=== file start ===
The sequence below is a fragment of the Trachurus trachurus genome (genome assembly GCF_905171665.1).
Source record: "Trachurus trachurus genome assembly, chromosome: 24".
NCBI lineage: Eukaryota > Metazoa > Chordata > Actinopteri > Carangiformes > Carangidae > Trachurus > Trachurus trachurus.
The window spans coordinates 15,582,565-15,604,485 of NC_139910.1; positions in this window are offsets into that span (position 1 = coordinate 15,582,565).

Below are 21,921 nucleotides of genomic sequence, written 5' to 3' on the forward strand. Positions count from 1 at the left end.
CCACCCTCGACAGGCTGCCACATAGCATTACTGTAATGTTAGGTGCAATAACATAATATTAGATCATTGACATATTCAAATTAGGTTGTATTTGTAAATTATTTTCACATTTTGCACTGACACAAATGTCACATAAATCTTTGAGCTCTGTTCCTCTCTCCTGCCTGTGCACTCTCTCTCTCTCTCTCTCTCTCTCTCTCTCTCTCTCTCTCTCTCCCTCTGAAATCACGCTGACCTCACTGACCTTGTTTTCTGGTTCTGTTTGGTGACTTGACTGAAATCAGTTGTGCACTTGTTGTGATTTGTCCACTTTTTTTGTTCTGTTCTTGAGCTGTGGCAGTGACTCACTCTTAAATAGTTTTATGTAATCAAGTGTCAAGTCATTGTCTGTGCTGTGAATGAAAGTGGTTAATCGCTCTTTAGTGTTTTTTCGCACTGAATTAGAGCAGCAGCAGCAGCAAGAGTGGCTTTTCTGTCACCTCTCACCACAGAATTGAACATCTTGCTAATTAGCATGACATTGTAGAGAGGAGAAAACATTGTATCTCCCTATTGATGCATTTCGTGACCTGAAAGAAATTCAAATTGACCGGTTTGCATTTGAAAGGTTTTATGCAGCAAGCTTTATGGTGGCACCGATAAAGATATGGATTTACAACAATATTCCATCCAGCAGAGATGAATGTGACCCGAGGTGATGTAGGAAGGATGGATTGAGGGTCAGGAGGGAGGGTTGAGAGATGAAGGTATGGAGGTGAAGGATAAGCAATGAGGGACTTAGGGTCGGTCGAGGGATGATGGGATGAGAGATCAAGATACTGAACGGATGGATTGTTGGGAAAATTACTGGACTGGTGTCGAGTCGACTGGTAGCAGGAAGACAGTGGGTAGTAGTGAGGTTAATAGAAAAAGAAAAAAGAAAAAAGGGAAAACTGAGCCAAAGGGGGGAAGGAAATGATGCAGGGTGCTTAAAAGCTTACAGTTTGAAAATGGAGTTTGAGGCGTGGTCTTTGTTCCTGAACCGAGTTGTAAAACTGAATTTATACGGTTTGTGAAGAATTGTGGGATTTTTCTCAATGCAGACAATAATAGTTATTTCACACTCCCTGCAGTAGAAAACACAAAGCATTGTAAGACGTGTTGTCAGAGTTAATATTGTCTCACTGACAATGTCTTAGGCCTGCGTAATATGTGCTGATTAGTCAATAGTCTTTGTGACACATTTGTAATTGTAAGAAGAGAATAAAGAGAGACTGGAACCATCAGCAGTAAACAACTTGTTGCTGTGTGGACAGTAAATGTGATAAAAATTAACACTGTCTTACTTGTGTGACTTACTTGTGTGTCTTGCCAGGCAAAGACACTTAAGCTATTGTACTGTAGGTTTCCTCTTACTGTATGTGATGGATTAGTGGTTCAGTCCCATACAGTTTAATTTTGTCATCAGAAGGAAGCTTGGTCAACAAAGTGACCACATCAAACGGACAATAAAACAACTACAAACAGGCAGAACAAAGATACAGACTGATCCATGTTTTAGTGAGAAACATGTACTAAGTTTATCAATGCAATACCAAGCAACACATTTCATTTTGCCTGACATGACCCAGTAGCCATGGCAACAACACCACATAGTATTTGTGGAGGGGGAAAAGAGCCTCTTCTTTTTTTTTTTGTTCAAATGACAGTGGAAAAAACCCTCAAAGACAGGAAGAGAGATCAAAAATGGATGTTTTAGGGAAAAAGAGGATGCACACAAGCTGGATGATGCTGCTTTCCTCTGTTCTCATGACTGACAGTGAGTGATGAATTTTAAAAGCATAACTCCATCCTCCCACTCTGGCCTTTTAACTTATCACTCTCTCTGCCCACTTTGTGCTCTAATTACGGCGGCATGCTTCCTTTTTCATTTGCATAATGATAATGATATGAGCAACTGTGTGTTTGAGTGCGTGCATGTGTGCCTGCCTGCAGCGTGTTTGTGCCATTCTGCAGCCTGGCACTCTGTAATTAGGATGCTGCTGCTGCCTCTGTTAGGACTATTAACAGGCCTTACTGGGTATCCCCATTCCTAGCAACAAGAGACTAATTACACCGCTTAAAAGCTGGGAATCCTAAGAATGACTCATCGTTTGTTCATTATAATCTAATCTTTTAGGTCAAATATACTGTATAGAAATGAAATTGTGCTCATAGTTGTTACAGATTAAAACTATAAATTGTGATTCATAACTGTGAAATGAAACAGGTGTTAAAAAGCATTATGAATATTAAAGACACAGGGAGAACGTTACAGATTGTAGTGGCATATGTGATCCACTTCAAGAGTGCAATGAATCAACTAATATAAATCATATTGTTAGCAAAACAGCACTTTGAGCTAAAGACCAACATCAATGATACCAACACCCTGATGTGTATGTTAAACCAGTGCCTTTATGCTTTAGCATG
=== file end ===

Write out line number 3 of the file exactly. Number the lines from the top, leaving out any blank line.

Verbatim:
NCBI lineage: Eukaryota > Metazoa > Chordata > Actinopteri > Carangiformes > Carangidae > Trachurus > Trachurus trachurus.